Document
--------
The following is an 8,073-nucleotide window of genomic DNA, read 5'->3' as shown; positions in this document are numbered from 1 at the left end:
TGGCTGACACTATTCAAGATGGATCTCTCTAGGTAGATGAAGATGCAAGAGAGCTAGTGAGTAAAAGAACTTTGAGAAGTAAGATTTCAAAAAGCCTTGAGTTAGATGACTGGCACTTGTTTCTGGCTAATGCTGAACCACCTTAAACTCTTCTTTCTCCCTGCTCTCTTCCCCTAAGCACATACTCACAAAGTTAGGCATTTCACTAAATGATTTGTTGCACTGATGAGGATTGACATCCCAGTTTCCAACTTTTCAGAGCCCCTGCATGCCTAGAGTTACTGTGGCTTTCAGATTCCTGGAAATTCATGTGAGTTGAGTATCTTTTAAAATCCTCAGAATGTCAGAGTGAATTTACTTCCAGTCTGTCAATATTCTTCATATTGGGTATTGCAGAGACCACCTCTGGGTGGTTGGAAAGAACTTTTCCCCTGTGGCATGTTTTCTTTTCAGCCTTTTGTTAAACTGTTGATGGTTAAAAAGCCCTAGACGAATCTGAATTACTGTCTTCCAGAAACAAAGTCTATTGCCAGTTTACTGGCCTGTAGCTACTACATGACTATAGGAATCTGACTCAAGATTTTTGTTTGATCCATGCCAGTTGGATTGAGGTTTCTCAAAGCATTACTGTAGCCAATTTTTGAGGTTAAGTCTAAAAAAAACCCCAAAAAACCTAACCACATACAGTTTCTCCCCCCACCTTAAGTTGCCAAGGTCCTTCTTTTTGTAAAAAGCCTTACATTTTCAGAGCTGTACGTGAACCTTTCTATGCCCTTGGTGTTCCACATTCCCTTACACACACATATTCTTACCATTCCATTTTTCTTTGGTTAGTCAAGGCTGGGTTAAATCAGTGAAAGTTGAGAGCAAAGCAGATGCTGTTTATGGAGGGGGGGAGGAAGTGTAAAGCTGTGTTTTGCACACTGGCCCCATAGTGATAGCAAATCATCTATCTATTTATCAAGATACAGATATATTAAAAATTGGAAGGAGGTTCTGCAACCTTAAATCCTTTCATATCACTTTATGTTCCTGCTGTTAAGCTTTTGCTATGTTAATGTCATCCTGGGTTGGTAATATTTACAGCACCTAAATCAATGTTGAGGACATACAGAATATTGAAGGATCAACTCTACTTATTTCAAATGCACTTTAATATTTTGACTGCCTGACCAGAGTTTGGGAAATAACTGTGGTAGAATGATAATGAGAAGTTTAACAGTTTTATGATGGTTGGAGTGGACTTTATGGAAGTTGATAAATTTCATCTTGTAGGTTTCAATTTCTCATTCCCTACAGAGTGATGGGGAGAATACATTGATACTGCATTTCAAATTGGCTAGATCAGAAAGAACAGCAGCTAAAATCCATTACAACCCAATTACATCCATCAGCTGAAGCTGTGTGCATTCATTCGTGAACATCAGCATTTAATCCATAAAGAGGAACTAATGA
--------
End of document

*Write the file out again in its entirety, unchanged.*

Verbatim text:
The following is an 8,073-nucleotide window of genomic DNA, read 5'->3' as shown; positions in this document are numbered from 1 at the left end:
TGGCTGACACTATTCAAGATGGATCTCTCTAGGTAGATGAAGATGCAAGAGAGCTAGTGAGTAAAAGAACTTTGAGAAGTAAGATTTCAAAAAGCCTTGAGTTAGATGACTGGCACTTGTTTCTGGCTAATGCTGAACCACCTTAAACTCTTCTTTCTCCCTGCTCTCTTCCCCTAAGCACATACTCACAAAGTTAGGCATTTCACTAAATGATTTGTTGCACTGATGAGGATTGACATCCCAGTTTCCAACTTTTCAGAGCCCCTGCATGCCTAGAGTTACTGTGGCTTTCAGATTCCTGGAAATTCATGTGAGTTGAGTATCTTTTAAAATCCTCAGAATGTCAGAGTGAATTTACTTCCAGTCTGTCAATATTCTTCATATTGGGTATTGCAGAGACCACCTCTGGGTGGTTGGAAAGAACTTTTCCCCTGTGGCATGTTTTCTTTTCAGCCTTTTGTTAAACTGTTGATGGTTAAAAAGCCCTAGACGAATCTGAATTACTGTCTTCCAGAAACAAAGTCTATTGCCAGTTTACTGGCCTGTAGCTACTACATGACTATAGGAATCTGACTCAAGATTTTTGTTTGATCCATGCCAGTTGGATTGAGGTTTCTCAAAGCATTACTGTAGCCAATTTTTGAGGTTAAGTCTAAAAAAAACCCCAAAAAACCTAACCACATACAGTTTCTCCCCCCACCTTAAGTTGCCAAGGTCCTTCTTTTTGTAAAAAGCCTTACATTTTCAGAGCTGTACGTGAACCTTTCTATGCCCTTGGTGTTCCACATTCCCTTACACACACATATTCTTACCATTCCATTTTTCTTTGGTTAGTCAAGGCTGGGTTAAATCAGTGAAAGTTGAGAGCAAAGCAGATGCTGTTTATGGAGGGGGGGAGGAAGTGTAAAGCTGTGTTTTGCACACTGGCCCCATAGTGATAGCAAATCATCTATCTATTTATCAAGATACAGATATATTAAAAATTGGAAGGAGGTTCTGCAACCTTAAATCCTTTCATATCACTTTATGTTCCTGCTGTTAAGCTTTTGCTATGTTAATGTCATCCTGGGTTGGTAATATTTACAGCACCTAAATCAATGTTGAGGACATACAGAATATTGAAGGATCAACTCTACTTATTTCAAATGCACTTTAATATTTTGACTGCCTGACCAGAGTTTGGGAAATAACTGTGGTAGAATGATAATGAGAAGTTTAACAGTTTTATGATGGTTGGAGTGGACTTTATGGAAGTTGATAAATTTCATCTTGTAGGTTTCAATTTCTCATTCCCTACAGAGTGATGGGGAGAATACATTGATACTGCATTTCAAATTGGCTAGATCAGAAAGAACAGCAGCTAAAATCCATTACAACCCAATTACATCCATCAGCTGAAGCTGTGTGCATTCATTCGTGAACATCAGCATTTAATCCATAAAGAGGAACTAATGA